That way my spreadsheet with next actions and project lists contains only actionable items.

      This system works like charm for me. It is possible that my search for ultimate-make-it-efficient-and-pleasure-to-use-system is over
      Last edited by thomas b; 03-03-2010, 08:24 AM. Reason: typos and clarity


      • #4
        Making GTD labeling easier in Gmail

        Hi guys,

        I truly hope this is not in violation of house rules, but it's very relevant to the thread's original question.

        I'd like to recommend a software tool I've been curating for several years, called ActiveInbox ( which was formerly known as GTDGmail. It adds lots of features to Gmail to make implementing a GTD workflow very easy - including overcoming Thomas' problem of too many project labels (it allows nesting, and has unique features for reviews). It's free for most users (it was originally donationware).

        If I can help please do say hello at

        Last edited by andymitchell; 06-09-2010, 05:45 AM.


        • #5
          Thanks for being conscientious of this Andy. It's fine, as it relates to the original thread.



          • #6
            Hi all,

            I recently wrote a guide for applying GTD in Gmail (sorry, portuguese language only) - which is kind of an updated version of Kelly's.

            Google Tasks is really limited and won't get you very far. Labels on the other hand are very powerful, you can use them to have contexts, the gtd lists (next actions, pendings, etc), projects, etc etc
            If you feel you have too many labels and the interface is getting on your way, visit the GMail labs and turn on the Nested Labels feature.
            You can have something like

            * GTD
            -- NExt Actions
            -- Pendings
            -- Contexts
            -- -- @Home
            -- -- @Work
            -- Projects
            -- -- Project 1
            -- -- Project 2
            -- SomeDay
            * rest of gmail labels...

            And you can collapse and expand each label, so that the interface is nice and clean
            As you can assign multiple labels to emails, is really easy to make a list item (email) with "@Home" "Next Action" "Project 2" for example.

            Check it out, and make sure you read Kelly's guide. Using filters is very important.



            • #7
              hi Nunodonato,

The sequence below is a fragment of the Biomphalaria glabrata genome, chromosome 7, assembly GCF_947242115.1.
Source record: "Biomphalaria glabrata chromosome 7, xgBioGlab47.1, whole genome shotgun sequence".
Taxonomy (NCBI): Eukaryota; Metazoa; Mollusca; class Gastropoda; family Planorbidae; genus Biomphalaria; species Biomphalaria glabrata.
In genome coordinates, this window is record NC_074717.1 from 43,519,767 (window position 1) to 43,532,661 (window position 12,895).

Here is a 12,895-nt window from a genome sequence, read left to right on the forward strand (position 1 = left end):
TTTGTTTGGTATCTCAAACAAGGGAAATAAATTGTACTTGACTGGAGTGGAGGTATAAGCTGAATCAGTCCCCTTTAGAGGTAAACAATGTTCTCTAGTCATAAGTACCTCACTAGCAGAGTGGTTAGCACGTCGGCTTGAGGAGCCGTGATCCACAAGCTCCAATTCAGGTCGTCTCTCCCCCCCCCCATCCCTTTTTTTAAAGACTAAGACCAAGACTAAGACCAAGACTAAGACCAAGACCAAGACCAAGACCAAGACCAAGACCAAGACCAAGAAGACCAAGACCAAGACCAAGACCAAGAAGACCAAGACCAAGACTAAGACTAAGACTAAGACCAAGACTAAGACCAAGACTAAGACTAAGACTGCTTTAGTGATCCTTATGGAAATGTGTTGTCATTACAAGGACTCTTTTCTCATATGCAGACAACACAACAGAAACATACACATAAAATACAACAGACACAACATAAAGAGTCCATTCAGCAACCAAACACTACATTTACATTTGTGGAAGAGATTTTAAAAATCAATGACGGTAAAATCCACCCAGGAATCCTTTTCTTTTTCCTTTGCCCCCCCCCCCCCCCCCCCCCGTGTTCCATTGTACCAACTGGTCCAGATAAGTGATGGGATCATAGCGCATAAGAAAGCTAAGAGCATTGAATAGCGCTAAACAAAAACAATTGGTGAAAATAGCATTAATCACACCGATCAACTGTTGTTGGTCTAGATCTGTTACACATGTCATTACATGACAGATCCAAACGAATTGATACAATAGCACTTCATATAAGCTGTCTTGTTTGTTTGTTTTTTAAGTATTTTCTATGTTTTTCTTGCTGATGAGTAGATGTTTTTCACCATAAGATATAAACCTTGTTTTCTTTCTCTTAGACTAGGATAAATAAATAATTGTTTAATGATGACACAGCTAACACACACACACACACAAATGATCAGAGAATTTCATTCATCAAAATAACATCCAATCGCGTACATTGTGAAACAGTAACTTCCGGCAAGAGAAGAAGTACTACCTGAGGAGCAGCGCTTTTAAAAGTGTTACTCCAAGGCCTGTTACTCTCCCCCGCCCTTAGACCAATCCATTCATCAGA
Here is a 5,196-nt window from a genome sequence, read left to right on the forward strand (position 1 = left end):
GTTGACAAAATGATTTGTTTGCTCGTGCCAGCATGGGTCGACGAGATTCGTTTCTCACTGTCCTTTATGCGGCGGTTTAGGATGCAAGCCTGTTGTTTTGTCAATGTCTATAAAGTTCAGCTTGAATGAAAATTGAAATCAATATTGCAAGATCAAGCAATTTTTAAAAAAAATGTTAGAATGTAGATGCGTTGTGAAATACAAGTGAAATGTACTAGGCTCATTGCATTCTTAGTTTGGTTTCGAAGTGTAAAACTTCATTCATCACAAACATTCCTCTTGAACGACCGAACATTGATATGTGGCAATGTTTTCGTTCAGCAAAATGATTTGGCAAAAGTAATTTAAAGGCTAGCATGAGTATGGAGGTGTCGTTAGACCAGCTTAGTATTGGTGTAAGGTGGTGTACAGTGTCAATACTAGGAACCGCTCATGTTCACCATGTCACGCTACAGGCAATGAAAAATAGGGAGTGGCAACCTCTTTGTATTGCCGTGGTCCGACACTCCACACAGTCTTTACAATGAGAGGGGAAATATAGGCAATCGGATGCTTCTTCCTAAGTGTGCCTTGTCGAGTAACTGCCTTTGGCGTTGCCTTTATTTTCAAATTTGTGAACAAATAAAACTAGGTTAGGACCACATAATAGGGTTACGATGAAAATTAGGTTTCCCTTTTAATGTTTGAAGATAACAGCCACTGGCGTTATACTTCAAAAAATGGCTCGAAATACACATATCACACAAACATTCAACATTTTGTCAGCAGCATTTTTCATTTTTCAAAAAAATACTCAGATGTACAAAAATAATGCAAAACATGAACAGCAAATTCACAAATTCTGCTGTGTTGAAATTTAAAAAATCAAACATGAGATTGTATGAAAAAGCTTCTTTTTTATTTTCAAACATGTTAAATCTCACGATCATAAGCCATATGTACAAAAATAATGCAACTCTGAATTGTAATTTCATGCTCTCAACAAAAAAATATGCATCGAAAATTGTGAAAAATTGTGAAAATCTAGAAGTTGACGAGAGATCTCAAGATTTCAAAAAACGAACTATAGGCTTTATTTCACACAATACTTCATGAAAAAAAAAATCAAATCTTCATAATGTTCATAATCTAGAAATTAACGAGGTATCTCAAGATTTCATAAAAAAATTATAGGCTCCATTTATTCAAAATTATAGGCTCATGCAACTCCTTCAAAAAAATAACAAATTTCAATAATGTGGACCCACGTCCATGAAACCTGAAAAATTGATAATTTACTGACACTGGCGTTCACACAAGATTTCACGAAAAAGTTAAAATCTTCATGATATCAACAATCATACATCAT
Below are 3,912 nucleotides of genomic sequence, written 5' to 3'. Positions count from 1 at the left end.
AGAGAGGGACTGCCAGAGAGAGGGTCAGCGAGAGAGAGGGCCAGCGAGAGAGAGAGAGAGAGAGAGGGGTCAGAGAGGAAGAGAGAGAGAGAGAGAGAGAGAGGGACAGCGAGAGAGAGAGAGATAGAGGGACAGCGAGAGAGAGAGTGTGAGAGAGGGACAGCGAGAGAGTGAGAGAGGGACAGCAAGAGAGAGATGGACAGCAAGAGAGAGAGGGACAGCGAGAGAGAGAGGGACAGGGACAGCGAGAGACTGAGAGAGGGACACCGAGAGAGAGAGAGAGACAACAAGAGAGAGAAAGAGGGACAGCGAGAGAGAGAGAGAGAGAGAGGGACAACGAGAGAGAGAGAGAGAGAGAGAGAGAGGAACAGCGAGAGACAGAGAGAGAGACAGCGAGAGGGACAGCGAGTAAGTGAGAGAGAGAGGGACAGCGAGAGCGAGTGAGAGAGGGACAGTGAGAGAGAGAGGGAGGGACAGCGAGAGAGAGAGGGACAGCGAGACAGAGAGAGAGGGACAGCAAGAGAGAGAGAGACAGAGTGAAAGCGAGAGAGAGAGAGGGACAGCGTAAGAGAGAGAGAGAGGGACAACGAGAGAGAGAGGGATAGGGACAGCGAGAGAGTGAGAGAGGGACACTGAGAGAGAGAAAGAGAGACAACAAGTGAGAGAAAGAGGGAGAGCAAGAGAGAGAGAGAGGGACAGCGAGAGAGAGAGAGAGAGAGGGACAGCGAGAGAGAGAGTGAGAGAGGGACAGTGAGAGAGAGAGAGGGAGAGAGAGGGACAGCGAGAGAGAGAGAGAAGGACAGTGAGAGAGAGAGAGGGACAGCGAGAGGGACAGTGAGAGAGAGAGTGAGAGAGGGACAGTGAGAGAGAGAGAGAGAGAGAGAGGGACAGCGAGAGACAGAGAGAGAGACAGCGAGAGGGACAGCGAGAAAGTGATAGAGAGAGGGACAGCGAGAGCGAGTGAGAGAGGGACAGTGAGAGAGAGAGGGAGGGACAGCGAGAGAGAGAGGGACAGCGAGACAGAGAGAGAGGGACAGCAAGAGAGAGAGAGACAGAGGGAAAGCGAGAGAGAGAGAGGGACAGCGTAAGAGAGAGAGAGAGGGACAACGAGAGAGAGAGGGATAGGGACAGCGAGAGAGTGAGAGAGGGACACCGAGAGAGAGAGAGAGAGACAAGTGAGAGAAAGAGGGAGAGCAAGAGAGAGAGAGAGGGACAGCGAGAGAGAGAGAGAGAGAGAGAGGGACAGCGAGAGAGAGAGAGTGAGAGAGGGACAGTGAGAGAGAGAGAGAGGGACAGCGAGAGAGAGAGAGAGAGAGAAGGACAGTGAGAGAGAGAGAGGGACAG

thanks for the feedback.

              Indeed, gmail tasks even if seem useful and all that, will not get you far. I have just ended my around 3 month experiment with gmail tasks, and felt resistance to use them efectively.

              I dont know if its just me of different user experience across multiple Google web apps seems to be distracting. Different graphic interfaces, focus loss when switching between, say, Gmail and Tasks or Calendar.

              Anyway, Gmail's nested folders feature is definitely worth a try (need to activate the feature in labs). Anybody that likes to structure inbox into folders, like in desktop email client such as Outlook or Thnderbird, should give it a go.


              • #8
                more questions about Google Tasks

                Hi everyone,

                I just started setting up GTD using Google Tasks. I'm keeping individual lists for:
                • Inbox
                • Purpose
                • Vision
                • Areas of Focus
                • Goals
                • Projects
                • Someday/Maybe
                • Waiting
                • Each of my contexts (@Errands, @Home, etc.)

                This seems to be working really well so far, but I haven't pushed the system very hard yet. Two observations, though:
                1. I don't seem to be using the Inbox list very much. I did at first, but since processing it to zero the first time I've been just sending things directly to their relevant list. I'm not sure this is a problem, but it suggests to me that I might not need this particular inbox in my overall system. Things seem to come in through my physical or Gmail inboxes.
                2. There doesn't seem to be a way to connect next actions to particular projects. Google Tasks doesn't seem to offer any tagging or other feature to achieve this sort of linkage. But again, I'm not sure this will be a problem. I recently listened to a podcast in which David seemed to suggest that explicit linkage is not necessary and indeed might even be an unnecessary complication. Not having this hasn't bothered me at all yet, but I wonder if it will start to cause problems as I get more stuff in the system.

                Can anyone shed light on either of these points? I would also be interested in hearing any other specifics about how Google Tasks isn't up to snuff for GTD.

                Thanks in advance!